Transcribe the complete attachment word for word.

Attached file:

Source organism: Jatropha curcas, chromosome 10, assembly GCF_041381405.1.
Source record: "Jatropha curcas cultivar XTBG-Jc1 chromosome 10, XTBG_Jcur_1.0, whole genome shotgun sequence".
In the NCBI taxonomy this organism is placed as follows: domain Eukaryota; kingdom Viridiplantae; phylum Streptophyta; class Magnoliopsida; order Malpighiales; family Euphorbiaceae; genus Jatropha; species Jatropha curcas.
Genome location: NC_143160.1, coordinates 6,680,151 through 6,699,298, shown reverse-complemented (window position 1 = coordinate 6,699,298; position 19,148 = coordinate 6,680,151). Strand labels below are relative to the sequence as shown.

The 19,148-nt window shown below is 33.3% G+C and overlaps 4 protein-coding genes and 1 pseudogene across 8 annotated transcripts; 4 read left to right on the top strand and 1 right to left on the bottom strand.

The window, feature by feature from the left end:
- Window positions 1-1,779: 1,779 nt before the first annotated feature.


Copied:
Source organism: Jatropha curcas, chromosome 10, assembly GCF_041381405.1.
Source record: "Jatropha curcas cultivar XTBG-Jc1 chromosome 10, XTBG_Jcur_1.0, whole genome shotgun sequence".
In the NCBI taxonomy this organism is placed as follows: domain Eukaryota; kingdom Viridiplantae; phylum Streptophyta; class Magnoliopsida; order Malpighiales; family Euphorbiaceae; genus Jatropha; species Jatropha curcas.
Genome location: NC_143160.1, coordinates 6,680,151 through 6,699,298, shown reverse-complemented (window position 1 = coordinate 6,699,298; position 19,148 = coordinate 6,680,151). Strand labels below are relative to the sequence as shown.

The 19,148-nt window shown below is 33.3% G+C and overlaps 4 protein-coding genes and 1 pseudogene across 8 annotated transcripts; 4 read left to right on the top strand and 1 right to left on the bottom strand.

The window, feature by feature from the left end:
- Window positions 1-1,779: 1,779 nt before the first annotated feature.